In Mika's simulation, one trial will consist of 6 boxes of cereal, and therefore a trial will require six digits (each digit will correspond to one box of cereal). We will repeat the simulation for 20 trials. Therefore we will need 20 sets of 6 digits. Let's begin on row 1 of the random digit table, shown in Table 3.4.1. If a trial consisted of 5 digits, we could use the first 5 digits going across: *43087*. Because here a trial consists of 6 digits, it may be easier to read down the table, rather than read across. We will let trial 1 consist of the first 6 digits in column 1 (*461819*), trial 2 consist of the first 6 digits in column 2 (*339564*), etc. For this simulation, we will end up using the first 6 rows of each of the 20 columns.

In trial 1, there are two *1*'s, so we record that as a success; in this trial there were actually two prizes. In trial 2 there were no *0*'s or *1*'s, therefore we do not record this as a success. In trial 3 there were three prizes, so we record this as a success. The rest of this exercise is left as a Guided Practice problem for you to complete.

###### Checkpoint 3.4.3.

Finish the simulation above and report the estimate for the probability that Mika will get a prize if her mother buys 6 boxes of cereal where each one has a 20% chance of containing a prize. ^{ 1 }

###### Checkpoint 3.4.4.

In the previous example, the probability that a box of cereal contains a prize is 20%. The question presented is equivalent to asking, what is the probability of getting at least one prize in six randomly selected boxes of cereal. This probability question can be solved explicitly using the method of complements. Find this probability. How does the estimate arrived at by simulation compare to this probability? ^{ 2 }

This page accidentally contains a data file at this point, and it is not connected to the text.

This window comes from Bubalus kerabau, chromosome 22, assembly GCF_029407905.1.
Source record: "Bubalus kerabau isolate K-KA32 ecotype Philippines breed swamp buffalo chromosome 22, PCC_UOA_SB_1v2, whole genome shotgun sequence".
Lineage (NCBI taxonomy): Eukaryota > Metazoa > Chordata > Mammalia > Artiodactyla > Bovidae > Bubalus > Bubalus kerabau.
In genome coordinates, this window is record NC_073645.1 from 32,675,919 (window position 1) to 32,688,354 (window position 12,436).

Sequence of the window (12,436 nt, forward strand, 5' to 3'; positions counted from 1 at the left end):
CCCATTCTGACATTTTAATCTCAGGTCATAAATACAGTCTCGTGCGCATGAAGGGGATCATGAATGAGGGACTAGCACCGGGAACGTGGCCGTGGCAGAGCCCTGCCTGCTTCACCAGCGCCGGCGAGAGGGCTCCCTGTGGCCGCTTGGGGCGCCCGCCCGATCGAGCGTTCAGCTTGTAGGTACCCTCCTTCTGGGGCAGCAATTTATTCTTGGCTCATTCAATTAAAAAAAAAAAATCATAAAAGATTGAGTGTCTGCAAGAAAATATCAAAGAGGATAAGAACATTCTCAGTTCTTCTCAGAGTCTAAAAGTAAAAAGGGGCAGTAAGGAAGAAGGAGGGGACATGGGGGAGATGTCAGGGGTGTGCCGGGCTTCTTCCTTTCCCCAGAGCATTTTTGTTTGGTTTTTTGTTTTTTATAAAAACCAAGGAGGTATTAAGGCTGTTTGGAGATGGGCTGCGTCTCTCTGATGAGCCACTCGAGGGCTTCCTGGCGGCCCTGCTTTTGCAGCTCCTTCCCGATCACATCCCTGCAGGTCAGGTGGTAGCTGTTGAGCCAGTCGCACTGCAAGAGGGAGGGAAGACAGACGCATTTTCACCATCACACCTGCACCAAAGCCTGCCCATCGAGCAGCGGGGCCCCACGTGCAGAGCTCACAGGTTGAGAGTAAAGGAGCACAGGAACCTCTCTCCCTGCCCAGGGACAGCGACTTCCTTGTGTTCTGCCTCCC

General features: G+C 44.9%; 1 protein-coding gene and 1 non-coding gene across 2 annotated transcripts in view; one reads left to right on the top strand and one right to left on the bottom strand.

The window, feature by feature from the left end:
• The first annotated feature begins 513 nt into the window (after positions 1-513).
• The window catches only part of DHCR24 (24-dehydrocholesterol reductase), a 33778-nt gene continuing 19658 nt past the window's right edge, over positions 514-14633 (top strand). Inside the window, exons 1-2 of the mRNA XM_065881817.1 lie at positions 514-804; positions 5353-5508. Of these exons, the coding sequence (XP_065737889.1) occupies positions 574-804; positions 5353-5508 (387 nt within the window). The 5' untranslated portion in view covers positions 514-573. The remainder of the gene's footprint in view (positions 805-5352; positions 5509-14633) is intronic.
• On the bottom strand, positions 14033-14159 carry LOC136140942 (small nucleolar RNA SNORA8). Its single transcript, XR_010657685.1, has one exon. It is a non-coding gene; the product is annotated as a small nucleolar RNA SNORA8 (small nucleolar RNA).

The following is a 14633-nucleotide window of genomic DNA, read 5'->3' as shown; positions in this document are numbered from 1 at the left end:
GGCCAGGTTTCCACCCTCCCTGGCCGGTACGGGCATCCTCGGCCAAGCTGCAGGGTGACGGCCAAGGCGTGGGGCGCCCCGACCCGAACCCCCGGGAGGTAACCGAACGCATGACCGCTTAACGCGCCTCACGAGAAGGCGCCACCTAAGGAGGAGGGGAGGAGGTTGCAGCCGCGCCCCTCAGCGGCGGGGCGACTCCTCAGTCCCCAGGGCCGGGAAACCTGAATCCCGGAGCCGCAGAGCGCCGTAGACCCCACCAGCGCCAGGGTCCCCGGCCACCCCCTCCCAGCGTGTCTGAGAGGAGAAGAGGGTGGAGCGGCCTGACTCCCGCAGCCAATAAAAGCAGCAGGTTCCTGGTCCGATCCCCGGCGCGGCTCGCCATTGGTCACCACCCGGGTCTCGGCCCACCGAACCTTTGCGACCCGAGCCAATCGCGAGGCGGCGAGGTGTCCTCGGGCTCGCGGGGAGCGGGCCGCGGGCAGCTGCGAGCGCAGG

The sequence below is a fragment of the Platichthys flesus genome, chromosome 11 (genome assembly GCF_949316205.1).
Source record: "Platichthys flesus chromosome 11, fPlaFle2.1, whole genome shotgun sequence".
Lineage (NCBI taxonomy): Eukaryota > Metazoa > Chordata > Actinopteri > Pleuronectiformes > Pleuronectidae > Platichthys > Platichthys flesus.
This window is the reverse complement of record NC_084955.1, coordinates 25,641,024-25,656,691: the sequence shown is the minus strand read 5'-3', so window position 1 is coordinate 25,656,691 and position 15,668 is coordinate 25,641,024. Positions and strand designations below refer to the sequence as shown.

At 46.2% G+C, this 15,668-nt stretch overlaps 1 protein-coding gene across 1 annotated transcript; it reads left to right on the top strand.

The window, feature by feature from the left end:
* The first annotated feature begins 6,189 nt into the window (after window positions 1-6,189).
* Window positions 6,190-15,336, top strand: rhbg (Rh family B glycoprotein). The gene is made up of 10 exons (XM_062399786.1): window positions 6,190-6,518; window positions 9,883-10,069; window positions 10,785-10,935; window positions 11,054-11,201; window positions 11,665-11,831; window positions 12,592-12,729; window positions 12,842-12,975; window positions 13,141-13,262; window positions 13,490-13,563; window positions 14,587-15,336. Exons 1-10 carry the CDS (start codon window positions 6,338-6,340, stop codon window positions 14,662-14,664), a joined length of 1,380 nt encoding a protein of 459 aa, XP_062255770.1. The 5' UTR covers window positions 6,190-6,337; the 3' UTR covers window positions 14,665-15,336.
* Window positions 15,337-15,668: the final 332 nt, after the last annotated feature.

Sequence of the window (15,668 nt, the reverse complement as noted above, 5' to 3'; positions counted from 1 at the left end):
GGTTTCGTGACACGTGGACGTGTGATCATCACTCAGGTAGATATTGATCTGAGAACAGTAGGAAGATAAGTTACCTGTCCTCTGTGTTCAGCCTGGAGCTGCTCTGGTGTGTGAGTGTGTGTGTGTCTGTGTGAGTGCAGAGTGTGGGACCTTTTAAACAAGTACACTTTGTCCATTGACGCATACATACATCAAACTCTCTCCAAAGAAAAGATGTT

We can also use simulations to estimate quantities other than probabilities. Consider the following example.

###### Example 3.4.5.

Let's say that instead of buying exactly 6 boxes of cereal, Mika's mother agrees to buy boxes of this cereal *until* she finds one with a prize. On average, how many boxes of cereal would one have to buy until one gets a prize?

For this question, we can use the same digit assignment. However, our stopping rule is different. Each trial may require a different number of digits. For each trial, the stopping rule is: look at digits until we encounter a *0* or a *1*. Then, record how many digits/boxes of cereal it took. Repeat the simulation for 20 trials, and then average the numbers from each trial.

Let's begin again at row 1. We can read across or down, depending upon what is most convenient. Since there are 20 columns and we want 20 trials, we will read down the columns. Starting at column 1, we count how many digits (boxes of cereal) we encounter until we reach a *0* or *1* (which represent a prize). For trial 1 we see *461*, so we record 3. For trial 2 we see *3395641*, so we record 7. For trial 3, we see *0*, so we record 1. The rest of this exercise is left as a Guided Practice problem for you to complete.

###### Checkpoint 3.4.6.

Finish the simulation above and report your estimate for the average number of boxes of cereal one would have to buy until encountering a prize, where the probability of a prize in each box is 20%. ^{ 3 }

###### Example 3.4.7.